Friday, November 4, 2016

Legendary Western American Music By Cheri Kay Clifton

After writing my last blog on two of our most legendary singing cowboys, Gene Autry and Roy Rogers, I thought I would research more in depth the origin of cowboy music, as well as the history of other classic western music. Like a lot of western writers, I love today's country music. Many of the songs reflect the sound and romance of songs and ballads, many written and sung over 150 years ago.

The birth of the American cowboy as we know him emerged with the advent of long-distance drives to move cattle to northern markets after the Civil War. These itinerant livestock herders included men from all walks of life and nationalities. For entertainment, they sang the songs from their native cultures and homelands, and these songs were often reshaped to fit the new landscape. “The Ocean Burial”—originally written in 1839 by Bostonian Edwin Chapin—and its lyric “O! bury me not in the deep, deep sea,” eventually became “The Dying Cowboy” with “Oh, bury me not on the lone prairie.” Other music was influenced by Celtic, slave, and parlor songs.
Between 1870 and 1890, probably 10 million longhorn cattle traveled from Texas to Kansas and other northern markets. A group of cowboys rode with each herd of from 2,000 to 5,000 cattle to push them up the trail by day and herd them after dark. Any unusual noise after the cattle were asleep might send them into a wild and destructive stampede. To drown those disturbing noises, the cowboys crooned or yodeled to the cattle. From these cattle calls grew some of the trail songs descriptive of cowboy life. So long as the cattle could hear a familiar voice singing some lullaby, they had no fear of the howl of a wolf, the scream of a panther, or any of the other sudden noises of the night. What the men sometimes called "dogie" songs soothed the cattle to sleep.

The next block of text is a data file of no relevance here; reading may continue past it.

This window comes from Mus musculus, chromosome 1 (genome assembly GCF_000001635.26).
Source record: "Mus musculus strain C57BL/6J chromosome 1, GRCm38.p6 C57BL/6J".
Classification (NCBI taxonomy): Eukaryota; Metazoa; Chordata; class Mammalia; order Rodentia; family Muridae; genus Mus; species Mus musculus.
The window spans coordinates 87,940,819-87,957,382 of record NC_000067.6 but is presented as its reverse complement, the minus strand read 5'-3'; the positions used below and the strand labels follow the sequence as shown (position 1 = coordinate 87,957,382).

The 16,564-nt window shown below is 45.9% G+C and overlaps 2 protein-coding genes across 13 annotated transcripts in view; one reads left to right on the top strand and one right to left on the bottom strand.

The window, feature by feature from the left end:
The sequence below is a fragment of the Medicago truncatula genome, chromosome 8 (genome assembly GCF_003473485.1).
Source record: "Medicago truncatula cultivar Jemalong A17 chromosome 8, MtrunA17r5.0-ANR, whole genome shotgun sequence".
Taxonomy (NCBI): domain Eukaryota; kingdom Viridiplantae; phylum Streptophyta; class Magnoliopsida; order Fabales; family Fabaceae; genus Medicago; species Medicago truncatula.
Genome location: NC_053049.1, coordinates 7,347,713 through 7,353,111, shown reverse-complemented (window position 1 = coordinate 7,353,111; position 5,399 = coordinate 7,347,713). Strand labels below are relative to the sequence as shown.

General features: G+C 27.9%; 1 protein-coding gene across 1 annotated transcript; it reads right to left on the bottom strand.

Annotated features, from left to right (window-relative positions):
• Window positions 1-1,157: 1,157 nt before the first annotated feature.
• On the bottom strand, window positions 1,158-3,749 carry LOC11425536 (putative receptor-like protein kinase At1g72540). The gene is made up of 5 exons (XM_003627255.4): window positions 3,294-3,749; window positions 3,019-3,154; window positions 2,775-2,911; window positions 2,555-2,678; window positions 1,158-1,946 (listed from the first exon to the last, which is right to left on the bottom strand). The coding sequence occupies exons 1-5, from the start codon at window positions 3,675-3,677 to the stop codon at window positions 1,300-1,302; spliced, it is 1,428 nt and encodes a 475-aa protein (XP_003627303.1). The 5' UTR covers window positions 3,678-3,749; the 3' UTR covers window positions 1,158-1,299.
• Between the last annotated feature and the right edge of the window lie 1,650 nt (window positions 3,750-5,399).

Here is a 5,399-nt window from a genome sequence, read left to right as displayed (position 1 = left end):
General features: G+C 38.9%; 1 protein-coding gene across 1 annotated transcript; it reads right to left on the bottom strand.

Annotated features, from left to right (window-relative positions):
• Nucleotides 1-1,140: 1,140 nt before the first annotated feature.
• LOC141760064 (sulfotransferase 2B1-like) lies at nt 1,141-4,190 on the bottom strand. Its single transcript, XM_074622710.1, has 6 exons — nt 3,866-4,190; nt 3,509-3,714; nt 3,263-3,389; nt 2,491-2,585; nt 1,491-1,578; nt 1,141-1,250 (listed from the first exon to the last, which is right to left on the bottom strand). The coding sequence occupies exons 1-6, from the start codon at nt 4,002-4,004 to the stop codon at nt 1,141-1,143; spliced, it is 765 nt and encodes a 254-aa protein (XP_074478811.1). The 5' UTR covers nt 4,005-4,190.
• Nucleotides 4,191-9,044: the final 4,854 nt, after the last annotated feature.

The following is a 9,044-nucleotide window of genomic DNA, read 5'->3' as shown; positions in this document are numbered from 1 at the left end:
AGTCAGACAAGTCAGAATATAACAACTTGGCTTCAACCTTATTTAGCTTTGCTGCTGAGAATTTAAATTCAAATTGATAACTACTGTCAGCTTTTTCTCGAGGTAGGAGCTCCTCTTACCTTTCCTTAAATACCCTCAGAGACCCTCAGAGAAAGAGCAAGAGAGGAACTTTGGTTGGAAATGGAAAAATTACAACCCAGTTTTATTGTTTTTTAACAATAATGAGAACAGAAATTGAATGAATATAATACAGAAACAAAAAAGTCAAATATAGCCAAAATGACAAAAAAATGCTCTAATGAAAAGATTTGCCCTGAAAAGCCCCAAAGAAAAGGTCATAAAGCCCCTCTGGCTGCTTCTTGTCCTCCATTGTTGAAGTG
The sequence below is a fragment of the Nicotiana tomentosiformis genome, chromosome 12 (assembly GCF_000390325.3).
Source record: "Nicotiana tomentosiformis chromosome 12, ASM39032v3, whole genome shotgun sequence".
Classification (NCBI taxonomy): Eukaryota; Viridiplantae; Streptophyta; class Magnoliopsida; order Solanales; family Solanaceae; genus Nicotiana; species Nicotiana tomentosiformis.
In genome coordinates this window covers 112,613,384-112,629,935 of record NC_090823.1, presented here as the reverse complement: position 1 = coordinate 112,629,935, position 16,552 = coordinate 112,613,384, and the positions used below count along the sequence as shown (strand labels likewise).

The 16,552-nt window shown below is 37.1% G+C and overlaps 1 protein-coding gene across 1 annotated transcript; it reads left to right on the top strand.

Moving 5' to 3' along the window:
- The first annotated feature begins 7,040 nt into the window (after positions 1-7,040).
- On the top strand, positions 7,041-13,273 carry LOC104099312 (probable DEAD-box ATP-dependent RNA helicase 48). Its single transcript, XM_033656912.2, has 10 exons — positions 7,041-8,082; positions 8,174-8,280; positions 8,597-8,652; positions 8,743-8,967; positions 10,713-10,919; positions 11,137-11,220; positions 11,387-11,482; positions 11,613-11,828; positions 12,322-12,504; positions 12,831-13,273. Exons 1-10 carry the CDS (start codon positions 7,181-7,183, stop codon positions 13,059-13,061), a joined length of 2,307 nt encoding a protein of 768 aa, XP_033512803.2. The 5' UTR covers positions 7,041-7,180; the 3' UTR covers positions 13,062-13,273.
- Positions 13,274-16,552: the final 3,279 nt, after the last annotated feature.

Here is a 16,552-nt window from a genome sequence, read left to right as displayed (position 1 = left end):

Like the song, "Git Along Little Dogies."


 Whoopee ti yi yo, git along little dogies
It's your misfortune and none of my own
Whoopie ti yi yo, git along little dogies
You know that Wyoming will be your new home.


Cowboys sang because they were lonely and because singing helped them in their work. They sang around the campfire and in the saloons to amuse themselves. They made up new songs and adapted old ones that told about themselves and their work in their own lingo.

"Home on the Range" is a classic western folk song, sometimes called the "unofficial anthem" of the American West. The lyrics were originally written by Dr. Brewster Higley of Kansas in a poem entitled, "My Western Home" in the early 1870's. In 1947, it became the state song of the U.S. state of Kansas. The song was eventually adopted by ranchers, cowboys, and other western settlers and spread across the U.S. in various forms. Members of the Western Writers of America chose it as one of the top 10 Western songs of all time.

"Red River Valley" is another folk song and cowboy music standard, although of controversial origins that has gone by different names, depending on where it has been sung. It also is listed one of the top 10 Western songs by the members of the Western Writers of America. Do any of you remember the lyrics?

From this valley they say you are going.
We will miss your bright eyes and sweet smile,
For they say you are taking the sunshine
That has brightened our pathway a while.
So come sit by my side if you love me.